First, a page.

Why to Consider an End-of-the-Year Portfolio Review

Estimated reading time: 3 minutes

You probably have a list of financial tasks that you’re looking to complete by the end of the year. Getting ready to file your taxes is likely the first thing on the list, followed by making the maximum contributions to your self-directed IRA, and perhaps rolling over your existing IRA with a traditional custodian to a self-directed IRA managed by a custodian such as Quest Trust Company.

Another task that should be part of your end of the year checklist is to conduct a portfolio review. Here are some reasons why a portfolio review can be so valuable.

Evaluate Your Past Investment Decisions

It’s important that you periodically evaluate the past investment decisions you make. Did your investment selection methodology from the past year yield the results you were anticipating? Were your investment decisions more volatile than you believed they’d be? Did your investments generate the level of income you hoped for? Unless you determine whether your prior decisions were good ones, it’s difficult to know whether you should continue on the same path or change course.

To Help With Your Planning for the Coming Year

Depending on your answers to the above questions, you may decide to make minor changes to your investment portfolio, or perhaps make some significant changes if they’re necessary. Or you might decide not to make any changes whatsoever. But it’s difficult to make a reasoned decision for any investment choices unless you first evaluate how your current portfolio is performing. By the same token, if there have been significant changes in your life (such as the birth of a child or getting married), then you may want to change your investment focus to reflect those changes.

Getting an Expert Opinion

When you an annual portfolio review, you can bring in outside assistance to help you evaluate your investment performance and chart a proper path forward. Sometimes getting an expert opinion, even if it’s just once per year, can prove extremely valuable.

Another Step Closer to Retirement

As you get older, your investment needs change. There are different approaches to retirement investment planning, but nearly everyone would agree that the investment needs of a 25 year old investor are going to be different from those of a 65 year old. If you don’t conduct an annual portfolio review it can be difficult to know whether your portfolio composition is appropriate for your age.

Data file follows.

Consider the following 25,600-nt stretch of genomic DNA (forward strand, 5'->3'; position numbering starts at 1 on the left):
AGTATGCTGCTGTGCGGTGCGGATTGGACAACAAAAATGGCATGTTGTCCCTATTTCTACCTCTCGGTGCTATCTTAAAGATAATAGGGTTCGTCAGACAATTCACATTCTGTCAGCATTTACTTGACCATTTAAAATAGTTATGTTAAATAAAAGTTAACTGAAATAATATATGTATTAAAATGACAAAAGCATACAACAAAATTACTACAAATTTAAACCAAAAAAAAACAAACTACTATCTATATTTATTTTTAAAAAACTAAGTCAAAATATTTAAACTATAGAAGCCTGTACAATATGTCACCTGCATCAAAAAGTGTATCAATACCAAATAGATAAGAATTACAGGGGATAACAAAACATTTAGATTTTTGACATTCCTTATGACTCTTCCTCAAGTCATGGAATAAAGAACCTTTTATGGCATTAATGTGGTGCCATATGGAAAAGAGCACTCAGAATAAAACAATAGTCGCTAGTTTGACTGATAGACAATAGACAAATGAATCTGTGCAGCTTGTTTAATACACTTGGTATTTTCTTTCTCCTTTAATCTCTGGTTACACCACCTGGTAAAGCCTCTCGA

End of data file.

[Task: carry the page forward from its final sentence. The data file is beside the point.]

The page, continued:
Review Retirement and Non-Retirement Accounts

Your end of the year portfolio review should include all of your retirement accounts (i.e., your IRAs and 401(k)s), as well as your taxable investment accounts. You may also wish to include holdings such as your savings accounts, checking accounts and any bank CDs, to make sure that your analysis incorporates an accurate picture of your cash holdings. When you evaluate your overall portfolio across all of your accounts you’ll be in a better position to make investment choices that can help you meet your goals.

Remember that reviewing your portfolio each year doesn’t necessarily mean that you have to select an entirely new set of investments. But conducting that review will help you decide on what changes you might want to make for the next year, or confirm that it’s best to stick with your current investments.

Should You Steer Clear of Real Estate Foreclosures Within Your Self-Directed IRA?

Estimated reading time: 3 minutes

real estate foreclosureSavvy retirement savers are likely to consider every type of investment that’s available to them. Unfortunately, individuals who set up IRAs with traditional custodians are missing out on a wide range of investing opportunities. Those who set up a self-directed IRAs with custodians such as Quest Trust Company can invest in private equity, certain precious metals, and even real estate.

And there are many potential types of real estate investments. Depending on an investor’s account balance, their willingness to take on debt within their IRA, as well as their appetite for risk, they can invest in residential properties. commercial properties, industrial or farmland properties.

In recent years, given the number of residential properties that have faced (and continue to face) foreclosure, more investors are looking at foreclosures as having good potential for significant long-term gains. But there are a number of factors that can make investing in real estate foreclosures more challenging than a straightforward market transaction, so you’ll need to consider each of them before you decide whether foreclosures are right for you.

Long Investing Timeframe. Because there are many legal steps and obligations that must be met as part of the foreclosure process, it can take significantly longer to buy a foreclosure property than to buy a property on the open market. The timing varies from state to state, but the entire process can extend for a year or more in some jurisdictions.